- New Castle, Delaware: Oak Knoll Press, 2016.
- 7.25 x 9.75 inches
- hardcover, dust jacket
- 248 pages
- ISBN: 1584563559
- ISBN: 9781584563556
Price: $65.00 other currencies
Order Nr. 127576
"Overall, an astonishing achievement from a scholar with an unerring eye for the minutiae of typgraphical identification, this is a volume that will long remain useful for printing historians."
-- David Shaw, The Library, June 2018
"Nobody is better qualified than Hendrik Vervliet... to establish which of these ornaments are by Granjon, and to say when and where they were used. ... Definitive."
-- James Mosely, Journal of the Printing Historical Society
Robert Granjon (1513-1590) was a younger contemporary of Claude Garamont (c.1510-1561) and with him one of the great names in the history of type-design. His typefaces have been studied in some depth, but except for a dozen combinable type-ornaments surveyed by the author previously, his printers' flowers, however elegant and innovative, have attracted only cursory attention in such broader works as Morison's on the 'Fell' types (1967).
This book, by typographic scholar Hendrik Vervliet, examines which 'printer's flowers' -- alternative terms are fleurons or type-ornaments -- may be attributed to Granjon. Building on earlier researches into sixteenth-century vine leaves and Granjon's combinable ornaments (2012; 2015), the author describes one hundred and three ornaments with first appearances during Granjon's active life, either in his own publications and at presses of his associates and regular customers -- such as Fezandat in Paris, de Tournes in Lyons, Silvius in Antwerp, and Basa in Rome -- or in potential sources, such as Giolito's publications in Venice.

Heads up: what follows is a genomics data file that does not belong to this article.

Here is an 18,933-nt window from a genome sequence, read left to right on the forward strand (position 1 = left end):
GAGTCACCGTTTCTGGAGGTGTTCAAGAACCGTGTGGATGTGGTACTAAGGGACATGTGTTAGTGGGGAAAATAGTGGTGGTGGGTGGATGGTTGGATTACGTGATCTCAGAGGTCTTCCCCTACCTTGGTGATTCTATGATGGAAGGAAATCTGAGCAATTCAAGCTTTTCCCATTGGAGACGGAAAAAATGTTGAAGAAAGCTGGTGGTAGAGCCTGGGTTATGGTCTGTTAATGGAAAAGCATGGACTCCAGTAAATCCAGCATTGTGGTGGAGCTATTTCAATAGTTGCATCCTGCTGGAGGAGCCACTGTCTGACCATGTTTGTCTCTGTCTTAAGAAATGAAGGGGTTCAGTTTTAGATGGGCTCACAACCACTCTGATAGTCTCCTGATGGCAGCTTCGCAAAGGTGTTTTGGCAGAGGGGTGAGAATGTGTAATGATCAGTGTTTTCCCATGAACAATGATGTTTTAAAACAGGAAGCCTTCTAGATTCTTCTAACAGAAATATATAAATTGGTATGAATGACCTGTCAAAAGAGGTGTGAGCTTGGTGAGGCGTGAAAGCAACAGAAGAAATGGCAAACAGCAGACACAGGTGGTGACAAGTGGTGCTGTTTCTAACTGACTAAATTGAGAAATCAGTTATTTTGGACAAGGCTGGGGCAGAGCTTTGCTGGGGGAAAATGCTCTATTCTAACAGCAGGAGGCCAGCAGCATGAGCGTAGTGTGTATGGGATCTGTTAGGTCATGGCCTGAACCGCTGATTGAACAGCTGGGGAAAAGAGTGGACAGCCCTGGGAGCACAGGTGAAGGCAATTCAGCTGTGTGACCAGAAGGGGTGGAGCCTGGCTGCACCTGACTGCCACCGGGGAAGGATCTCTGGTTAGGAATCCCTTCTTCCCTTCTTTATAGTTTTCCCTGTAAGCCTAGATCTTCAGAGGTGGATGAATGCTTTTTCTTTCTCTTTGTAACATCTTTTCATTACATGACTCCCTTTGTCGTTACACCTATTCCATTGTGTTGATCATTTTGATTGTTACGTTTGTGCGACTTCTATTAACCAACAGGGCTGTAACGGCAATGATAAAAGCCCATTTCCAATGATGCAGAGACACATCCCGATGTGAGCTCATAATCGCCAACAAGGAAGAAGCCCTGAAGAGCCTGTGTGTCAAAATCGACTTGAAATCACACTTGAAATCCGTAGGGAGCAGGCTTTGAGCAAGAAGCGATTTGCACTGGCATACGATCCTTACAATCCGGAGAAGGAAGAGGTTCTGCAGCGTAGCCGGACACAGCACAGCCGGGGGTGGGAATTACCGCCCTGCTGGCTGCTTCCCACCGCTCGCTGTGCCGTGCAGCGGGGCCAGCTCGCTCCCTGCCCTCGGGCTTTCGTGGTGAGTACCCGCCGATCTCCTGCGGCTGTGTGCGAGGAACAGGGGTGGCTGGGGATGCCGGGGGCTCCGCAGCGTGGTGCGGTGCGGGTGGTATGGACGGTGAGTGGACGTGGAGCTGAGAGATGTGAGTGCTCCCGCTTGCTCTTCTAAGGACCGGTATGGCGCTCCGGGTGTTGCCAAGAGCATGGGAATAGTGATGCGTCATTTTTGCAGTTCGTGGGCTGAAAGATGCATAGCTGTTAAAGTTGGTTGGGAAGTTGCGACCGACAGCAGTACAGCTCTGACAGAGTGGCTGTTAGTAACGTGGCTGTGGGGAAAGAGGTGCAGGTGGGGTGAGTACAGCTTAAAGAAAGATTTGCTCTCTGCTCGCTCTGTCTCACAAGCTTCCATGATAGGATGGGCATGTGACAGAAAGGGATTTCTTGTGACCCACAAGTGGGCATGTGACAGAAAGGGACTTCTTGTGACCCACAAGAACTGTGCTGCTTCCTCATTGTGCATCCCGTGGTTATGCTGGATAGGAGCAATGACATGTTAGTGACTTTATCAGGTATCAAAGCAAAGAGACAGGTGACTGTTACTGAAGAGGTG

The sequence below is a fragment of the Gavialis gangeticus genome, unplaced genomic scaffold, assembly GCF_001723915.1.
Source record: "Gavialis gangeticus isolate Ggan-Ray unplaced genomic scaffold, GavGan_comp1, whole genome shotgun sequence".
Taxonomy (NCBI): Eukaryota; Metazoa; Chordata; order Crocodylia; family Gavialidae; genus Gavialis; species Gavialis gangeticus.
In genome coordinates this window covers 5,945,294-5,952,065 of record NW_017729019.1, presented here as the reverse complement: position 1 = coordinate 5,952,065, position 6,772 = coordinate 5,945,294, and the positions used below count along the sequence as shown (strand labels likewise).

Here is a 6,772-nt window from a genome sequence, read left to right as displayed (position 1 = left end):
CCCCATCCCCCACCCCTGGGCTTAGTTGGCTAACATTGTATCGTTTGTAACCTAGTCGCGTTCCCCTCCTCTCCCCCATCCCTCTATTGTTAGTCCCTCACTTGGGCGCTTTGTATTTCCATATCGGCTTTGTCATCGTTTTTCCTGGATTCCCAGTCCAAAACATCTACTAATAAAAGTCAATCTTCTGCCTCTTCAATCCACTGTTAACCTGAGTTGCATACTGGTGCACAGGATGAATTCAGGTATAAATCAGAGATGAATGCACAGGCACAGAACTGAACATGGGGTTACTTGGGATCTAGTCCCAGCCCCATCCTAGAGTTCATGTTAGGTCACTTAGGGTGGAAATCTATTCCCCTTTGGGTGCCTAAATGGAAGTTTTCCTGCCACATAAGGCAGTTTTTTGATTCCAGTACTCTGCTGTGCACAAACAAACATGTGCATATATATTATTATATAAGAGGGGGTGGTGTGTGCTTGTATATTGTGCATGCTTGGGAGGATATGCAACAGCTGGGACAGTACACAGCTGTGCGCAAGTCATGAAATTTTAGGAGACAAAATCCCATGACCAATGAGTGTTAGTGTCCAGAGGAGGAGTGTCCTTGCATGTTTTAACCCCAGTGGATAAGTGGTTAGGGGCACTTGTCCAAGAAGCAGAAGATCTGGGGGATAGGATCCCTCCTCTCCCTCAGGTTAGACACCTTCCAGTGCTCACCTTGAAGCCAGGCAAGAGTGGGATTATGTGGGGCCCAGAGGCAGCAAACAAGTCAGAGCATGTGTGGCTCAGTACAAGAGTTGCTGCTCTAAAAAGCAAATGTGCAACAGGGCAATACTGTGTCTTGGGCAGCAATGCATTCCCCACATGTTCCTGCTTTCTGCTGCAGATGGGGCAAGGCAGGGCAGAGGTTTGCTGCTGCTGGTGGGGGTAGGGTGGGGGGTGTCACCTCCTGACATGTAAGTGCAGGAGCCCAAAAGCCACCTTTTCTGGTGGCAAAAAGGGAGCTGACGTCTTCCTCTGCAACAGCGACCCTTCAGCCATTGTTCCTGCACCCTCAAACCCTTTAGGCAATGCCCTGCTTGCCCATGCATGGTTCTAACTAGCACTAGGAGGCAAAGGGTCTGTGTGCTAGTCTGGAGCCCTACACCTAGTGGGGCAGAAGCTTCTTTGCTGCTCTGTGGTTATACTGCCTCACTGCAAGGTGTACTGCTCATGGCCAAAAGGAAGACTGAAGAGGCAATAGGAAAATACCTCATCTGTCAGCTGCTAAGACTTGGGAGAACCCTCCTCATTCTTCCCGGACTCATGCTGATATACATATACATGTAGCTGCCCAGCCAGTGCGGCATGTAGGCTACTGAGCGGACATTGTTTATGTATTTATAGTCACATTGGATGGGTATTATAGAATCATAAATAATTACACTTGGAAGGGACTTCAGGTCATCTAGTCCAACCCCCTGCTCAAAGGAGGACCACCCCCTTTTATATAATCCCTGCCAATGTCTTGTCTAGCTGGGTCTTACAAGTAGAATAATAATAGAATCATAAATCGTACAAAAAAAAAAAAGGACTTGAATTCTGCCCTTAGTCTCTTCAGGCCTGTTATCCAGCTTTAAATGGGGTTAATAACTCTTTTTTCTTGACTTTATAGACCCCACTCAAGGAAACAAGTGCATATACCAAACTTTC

At the end of the author's research, however, it became clear that only about half of them could be attributed to Granjon on more or less sure grounds. The other half seems attributable to ornamentists, as yet nameless, working for de Tournes in Lyons or Giolito in Venice. The chapter on Giolito's ornaments aims to clear up the problem of whether Gabriele Giolito was Granjon's first customer, or rather, as is surmised here, a source for some or all of his designs. The main user of Granjon's founts in Lyons was Jean de Tournes. Previous studies of de Tournes either evaded the problem or were sketchy and unillustrated.
Arguments used for attributing flowers to Granjon were: archival references; materials (cast or woodcut); occurrences of punches, matrices, or type; occurrences in publications; instances of non-proprietary use; Granjon's known whereabouts at a first appearance; stylistic criteria. The contents include a chronology of Granjon's ornaments (1544-1586), ornaments used by Gabriele Giolito in Venice (1542-1550), and flowers and ornaments used by de Tournes in Lyons (1544-1577). Appendices include illustrated lists of ornaments by size, width, and date. An entry typically consists of: name of the flower; facsimile at actual size; motif; height and width; punchcutter; first occurrence; type-specimens and artifacts that have been preserved; recent literature and notes. References and an index follow.
Henrik D.L. Vervliet was Librarian at the University of Antwerp and a professor at the University of Amsterdam. In 2011, the American Printing Historical Association presented him with its annual award for distinguished contribution to the study of printing history.